People know Michael Moore as a filmmaker, writer and political activist. Now add to those achievements, film festival impressario. Sunday marked the close of the 2nd annual Traverse City Film Festival, a seven-day event co-founded and hosted by Moore. The setting is an idyllic summer resort town on the shore of Lake Michigan, just a couple hours drive from Moore's hometown of Flint. Attending the festival's final two days, I found it a captivating experience, as personal and passionate as Moore's films and books.
"Just Good Movies" is the festival's motto. The line-up upheld that by paying no attention to premiere status, programming everything from a sneak preview of the Sasha Baron Cohen comedy "Borat" to this year's circuit hit "Air Guitar Nation" to the Albania drama "L'America." The latter film from 1994 had no discernible program hook except that, as promised, it's a very good movie. There was also a small showcase of Iranian films which Moore described as a "Let's get to know them first this time!" effort.
Moore was ubiquitous and indefatigable, conducting many film introductions and Q&A sessions himself from morning to midnight. He had brought out his whole New York production team from the doc work-in-progress "Sicko" to supplement the festival's skeleton staff and 800 volunteers. His celebrity connections brought out more top talent than normal for a regional festival, including tributes to David O Russell and Lawrence Bender. Each morning began with a free panel discussion, moderated by Moore. Topics ranged from comedy with Larry Charles ("Borat") and Jeff Garlin ("I Want Someone to Eat Cheese With") to war with Iranian director Mani Haghighi ("Men at Work") and Deborah Scranton ("The War Tapes").
If the idea of a small town film festival calls to mind the cloying atmosphere of Woody Allen's "Stardust Memories," Traverse City defied that expectation. Any big city snobbery was swiftly dispelled by the excellent screening facilities at the 600-seat State Theater, the delicious food at the adjacent restaurant Amical, and the fine guest accommodations at the upscale Tamarack Lodge, overlooking the water. Not to mention the stunning landscape of the Sleeping Bear sand dunes, a half hour drive away.
Malcolm McDowell and Matthew Modine, who attended several days of the festival for a full retrospective on Stanley Kubrick, appeared to be thoroughly enjoying themselves all the way to the end. Modine cheerfully signed copies of his "Full Metal Jacket" diary at the Horizon bookstore. McDowell sat on several panels, including a discussion about Hollywood with super agent Ari Emmanuel. The tableau was a blend of fact and fiction, since Emmanuel is reputed to be the inspiration for the HBO's "Entourage" agent Ari Gold, while in that show McDowell plays Ari's arch rival Terence.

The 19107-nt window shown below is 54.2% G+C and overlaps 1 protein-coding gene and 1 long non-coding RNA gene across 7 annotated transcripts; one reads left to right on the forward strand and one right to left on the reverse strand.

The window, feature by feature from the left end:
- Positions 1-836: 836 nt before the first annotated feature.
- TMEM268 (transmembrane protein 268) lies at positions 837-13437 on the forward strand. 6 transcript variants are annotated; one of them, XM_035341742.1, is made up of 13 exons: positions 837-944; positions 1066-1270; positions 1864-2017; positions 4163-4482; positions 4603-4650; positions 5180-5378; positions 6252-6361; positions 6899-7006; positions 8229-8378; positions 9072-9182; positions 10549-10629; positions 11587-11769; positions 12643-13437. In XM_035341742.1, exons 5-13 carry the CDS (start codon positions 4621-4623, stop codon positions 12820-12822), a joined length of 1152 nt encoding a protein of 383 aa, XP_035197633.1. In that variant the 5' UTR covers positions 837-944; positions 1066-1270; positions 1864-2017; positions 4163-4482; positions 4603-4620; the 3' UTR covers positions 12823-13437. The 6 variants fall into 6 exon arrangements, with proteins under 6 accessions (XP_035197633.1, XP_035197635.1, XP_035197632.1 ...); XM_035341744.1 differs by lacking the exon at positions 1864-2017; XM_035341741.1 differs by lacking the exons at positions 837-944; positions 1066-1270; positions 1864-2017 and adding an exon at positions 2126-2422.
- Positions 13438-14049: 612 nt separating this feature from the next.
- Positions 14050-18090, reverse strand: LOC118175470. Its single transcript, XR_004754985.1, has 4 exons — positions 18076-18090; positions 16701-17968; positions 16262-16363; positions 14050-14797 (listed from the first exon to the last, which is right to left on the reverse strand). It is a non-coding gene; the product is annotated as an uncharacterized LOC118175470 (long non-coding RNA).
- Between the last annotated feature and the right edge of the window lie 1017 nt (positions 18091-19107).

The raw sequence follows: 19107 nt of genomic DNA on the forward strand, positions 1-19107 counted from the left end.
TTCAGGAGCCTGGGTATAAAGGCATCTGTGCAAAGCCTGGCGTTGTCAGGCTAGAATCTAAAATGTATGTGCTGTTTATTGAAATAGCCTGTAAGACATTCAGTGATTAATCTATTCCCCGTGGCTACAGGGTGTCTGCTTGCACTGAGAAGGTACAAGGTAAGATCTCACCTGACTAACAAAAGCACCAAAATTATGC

I took away two unforgettable memories that embodied the spirit of the festival. On Saturday night, there was a screening of "A Clockwork Orange" set for 10 pm. Moore asked me to come backstage at the State Theater to finish a conversation we'd begun earlier. There was McDowell asking if he could beg off doing a Q&A afterward so that he'd be fresh for the next day's morning panel. Moore suggested they do something special beforehand, then headed on stage to make the introduction.
But instead of getting on with the show, Moore took the opportunity to solicit feedback from the audience for any suggestions they had for next year's festival. This went on for fifteen minutes while McDowell waited in the wings with Jan Harlan, director of the documentaries "O Lucky Malcolm" and "Stanley Kubrick: A Life in Pictures." How was McDowell going to respond to being kept waiting while his 2 1/2 year old son Beckett was eager to go to bed? "You know, I've been to a lot of festivals," he said to Harlan, "and this is the very best one." Then he went out on stage and treated the lucky crowd to a live rendition of "Singing in the Rain" as a prelude to its use in "Clockwork."
The next day at the Kubrick panel, Harlan - the brother of Kubrick's widow - pulled out another special treat. Not long before his death, Kubrick received the D.W. Griffith award from the Director's Guild of America. At the time Kubrick was ensconced in England making "Eyes Wide Shut" and generally averse to travel. So he recorded a video acceptance for the award. Harlan said the tape had never been seen since, then cued it up. The bearded Kubrick stares into the camera like the subject of an Errol Morris film. It's startling because he was so seldom captured on film. He delivers his message like a deadpan comic with every line carefully crafted. He says that filmmaking is like trying to write "War & Peace" at an amusement park on the bumper car. Then he ruminates how Griffith was both an inspiration and a cautionary tale, like the myth of Icarus who flew too close to the sun and burned his homemade wings. In conclusion, Kubrick says (I'm paraphrasing from memory): "I don't know if the moral is don't try to fly too high, or next time forget the wax and feathers and do a better job on the wings."
[Thom Powers is the documentary programmer for the Toronto International Film Festival and the Stranger Than Fiction series at Manhattan's IFC Center.]